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The rise of digital banks
One in five Irish adults will have a digital bank account by 2025.
Have you ever thought about doing away with your traditional bank account and opting for a 100% online option? While digital-only banking is not yet the norm, it’s becoming increasingly popular. Just 15% of Irish adults say that they have a digital-only bank account, but that number is set to grow according to our latest Google Survey of 1,218 Irish adults.
Digital banking adoption is set to increase
Over the next year, a further 4% of respondents say they plan on opening a digital-only or 100% online bank account, and an additional 3% say they plan to open one over the next five years. This means that within five years, more than one in five Irish adults (22%) will have a digital-only bank account. In real terms, this means that nearly 800,000 Irish adults are expected to hold an online-only bank account, up from over 530,000 this year.
Who is more likely to use an online-only bank account?
Women are currently slightly more likely than men to have a digital-only bank account. 15% of women have a digital-only bank account, compared to 14% of men. The picture won’t change a whole lot over the next five years, with 23% of women saying that they’ll have one by 2025 and 22% of men saying the same.
Younger Irish adults may not be as digitally savvy as we think
While we might think of young adults as the most digitally savvy, it’s actually those in the 35-44 and 55-64 age brackets who are most likely to currently have an online-only bank account (19% and 17%, respectively). Just 12% of those aged 18-24 say that they have an online-only bank account, and 14% of those aged 25-34 say the same.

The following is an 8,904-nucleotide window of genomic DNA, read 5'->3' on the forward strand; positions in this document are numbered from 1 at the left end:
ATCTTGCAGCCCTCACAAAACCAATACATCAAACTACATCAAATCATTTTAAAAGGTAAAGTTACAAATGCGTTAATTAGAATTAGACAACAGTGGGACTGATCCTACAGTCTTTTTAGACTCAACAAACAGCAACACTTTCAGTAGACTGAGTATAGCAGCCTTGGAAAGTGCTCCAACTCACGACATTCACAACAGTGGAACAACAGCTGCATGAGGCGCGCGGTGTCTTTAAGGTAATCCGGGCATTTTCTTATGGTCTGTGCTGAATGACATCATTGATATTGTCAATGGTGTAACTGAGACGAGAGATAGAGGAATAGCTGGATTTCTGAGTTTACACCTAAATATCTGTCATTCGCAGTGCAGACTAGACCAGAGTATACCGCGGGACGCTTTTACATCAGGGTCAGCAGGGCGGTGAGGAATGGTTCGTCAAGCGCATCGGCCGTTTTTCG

In five years time, we can expect to see a significant increase in digital banking across all age brackets.
The age brackets with the highest percentage of digital bank account holders in five years time are expected to be 35-44-year-olds and 55-64-year-olds, with over a quarter of these groups (26%) holding online-only bank accounts by 2025. We can expect 22% of those currently aged 18-24 to have an online-only bank account, up from 12%. Those aged 65+ will have the lowest proportion of digital bank account holders, at just 17%.
How does Ireland compare with the rest of the world?
Brazil and Germany have the biggest percentage of online-only bankers out of the 13 countries included in the study, with 28% of each adult population reporting that they bank digitally. India, Malaysia, Spain, Singapore and the Netherlands also have a large proportion of the population banking online, with around one in five adults currently holding neobank accounts.
Those in Italy are least likely to have an online-only bank account at just 12%, followed by France at 13%. Digital banking adoption is currently sitting at 15% in the Philippines, Mexico and Ireland and at 16% in Hong Kong.
Where is digital banking growing the fastest?
Over the next five years, India is set to experience the biggest boom in digital banking adoption, with a 21 percentage point increase in the number of adults with online-only bank accounts. This means that by 2025, we estimate that just under 400 million Indian adults will hold neobank accounts. Brazil, Malaysia and the Philippines are also expected to see significant growth, with an increase of 16 percentage points in each country, followed by Mexico and the Netherlands (15 percentage points each) and Germany and Hong Kong (12 percentage points each).
Spain, Italy and Singapore are expected to have a more modest, but still significant, increase of 10 percentage points, while the data suggests that Ireland and France will have the smallest increases, at 7 and 5 percentage points respectively.
Compare a range of digital bank accounts in Ireland
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